The first ever Indian-owned journals brought out by the venerable Raja Ram Mohan Roy, viz Mirat-ul-Akhbar (Persian), Sambad Kaumudi (Bengali) and the Brahamanical Magazine (English) were also the first Indian-owned papers to draw the rulers’ ire. The Mirat-ul-Akhbar was slapped by the acting viceroy John Adam in 1823 with what became known as the Adam’s gag and, thereafter, the newspapers were mandated to seek government permission for publication and declare the names of the owner, publisher and printer, known since then as a ‘newspaper declaration’ that has required approval of the governments that succeeded the British. Not unlike their predecessors, successive Pakistani governments revoked declarations of the newspapers they did not like.
One would be remiss not to recall Maulvi Muhammad Baqir, the first newspaper editor who was martyred in the aftermath of the 1857 freedom struggle solely for the journalistic position he took during the campaign. Baqir, a classmate of the court poet Sheikh Ibrahim Zauq and father of the legendary Urdu writer Muhammad Hussain Azad, was the owner and publisher of the Delhi Urdu Akhbar, the first Urdu journal ever brought out from north India. On the eve of the 1857 movement, Baqir took the fateful decision to side with the freedom fighters to the extent that he renamed his weekly as Akhbar-uz-Zafar or the news bearer of victory, eponymously after the last Mughal ruler Bahadur Shah Zafar. Baqir was summarily sentenced to death and killed by a British firing squad after the fall of Delhi.
The pre-1947 press was in a revolutionary mode and many leaders of the second freedom struggle made it a point to remain associated with journalism. Muhammad Ali Jauhar, Abul Kalam Azad and Hasrat Mohani were all jailed and fined for their journalistic activities. In addition to jail time, Hasrat even had his personal library confiscated for non-payment of the fine levied on him when he refused to disclose the real name of a contributing writer. Gandhi-ji, Badshah Khan and, of course, Quaid-e-Azam M A Jinnah brought out or helped bring out periodicals. The Quaid’s defence of the anti-colonial editor of the Bombay Chronicle, Benjamin Guy ‘B G’ Horniman — and a free press — is a tale that needs to be told in detail. Suffice it to say that none of these pioneers put their trade in the service of their personal ambition. The edifice of the free press in Pakistan is erected on the blood and toil of such greats. Those Pakistani journalists who suffered and even perished at the hands of military dictators also belong to this league apart.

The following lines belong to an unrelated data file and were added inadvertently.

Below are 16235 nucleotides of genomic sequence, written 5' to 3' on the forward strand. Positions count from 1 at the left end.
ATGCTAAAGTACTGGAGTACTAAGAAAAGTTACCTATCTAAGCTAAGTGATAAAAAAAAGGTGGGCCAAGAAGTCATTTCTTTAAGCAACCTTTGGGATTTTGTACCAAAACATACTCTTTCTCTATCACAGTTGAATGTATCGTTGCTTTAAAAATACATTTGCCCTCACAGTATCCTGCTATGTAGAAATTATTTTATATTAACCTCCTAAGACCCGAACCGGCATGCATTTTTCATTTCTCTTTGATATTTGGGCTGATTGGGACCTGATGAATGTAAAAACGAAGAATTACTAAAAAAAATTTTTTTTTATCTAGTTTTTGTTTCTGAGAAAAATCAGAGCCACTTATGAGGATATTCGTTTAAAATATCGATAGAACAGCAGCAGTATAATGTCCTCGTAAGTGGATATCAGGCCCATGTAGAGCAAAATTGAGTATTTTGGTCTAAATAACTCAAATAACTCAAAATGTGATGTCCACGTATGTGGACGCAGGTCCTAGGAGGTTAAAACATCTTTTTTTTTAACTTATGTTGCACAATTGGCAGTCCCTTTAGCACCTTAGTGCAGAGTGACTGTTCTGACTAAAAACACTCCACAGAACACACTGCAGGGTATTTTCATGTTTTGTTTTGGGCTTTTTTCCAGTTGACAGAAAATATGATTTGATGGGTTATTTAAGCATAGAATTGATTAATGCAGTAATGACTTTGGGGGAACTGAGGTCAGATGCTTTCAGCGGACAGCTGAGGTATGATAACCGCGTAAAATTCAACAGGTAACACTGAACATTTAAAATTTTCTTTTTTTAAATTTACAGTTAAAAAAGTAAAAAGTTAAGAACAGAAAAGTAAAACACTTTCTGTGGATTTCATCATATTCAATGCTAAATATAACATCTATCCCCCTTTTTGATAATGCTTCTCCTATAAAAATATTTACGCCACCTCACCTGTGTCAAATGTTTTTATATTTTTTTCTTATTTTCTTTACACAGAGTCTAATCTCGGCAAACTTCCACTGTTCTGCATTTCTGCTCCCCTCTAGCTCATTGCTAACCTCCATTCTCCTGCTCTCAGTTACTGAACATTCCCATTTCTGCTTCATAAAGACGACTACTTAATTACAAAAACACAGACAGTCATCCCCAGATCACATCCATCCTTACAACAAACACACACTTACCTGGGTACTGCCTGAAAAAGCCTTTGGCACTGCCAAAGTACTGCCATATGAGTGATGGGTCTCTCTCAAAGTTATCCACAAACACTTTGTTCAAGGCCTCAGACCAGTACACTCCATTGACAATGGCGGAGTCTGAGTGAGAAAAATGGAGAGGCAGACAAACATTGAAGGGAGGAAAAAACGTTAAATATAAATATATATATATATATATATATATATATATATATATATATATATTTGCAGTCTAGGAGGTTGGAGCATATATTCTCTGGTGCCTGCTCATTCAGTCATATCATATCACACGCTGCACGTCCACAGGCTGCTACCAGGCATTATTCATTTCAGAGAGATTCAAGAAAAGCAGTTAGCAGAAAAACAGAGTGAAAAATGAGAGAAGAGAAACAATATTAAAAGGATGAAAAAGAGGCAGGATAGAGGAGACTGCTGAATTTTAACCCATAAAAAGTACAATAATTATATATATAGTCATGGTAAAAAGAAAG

James Silk Buckingham, a contemporary of Raja Roy and one of the pioneers of press freedom in India had defined the objectives of his biweekly Calcutta Journal as “to admonish governors of their duties, to warn them furiously of their faults and to tell disagreeable truths.” Partaking in the business of the state and governance makes telling the disagreeable truths and holding the rulers’ feet to the fire extremely difficult if not outright impossible. Seasoned journalists and mature publications try to avoid even the perception of such conflict of interest.
The writer can be reached at firstname.lastname@example.org and he tweets @mazdaki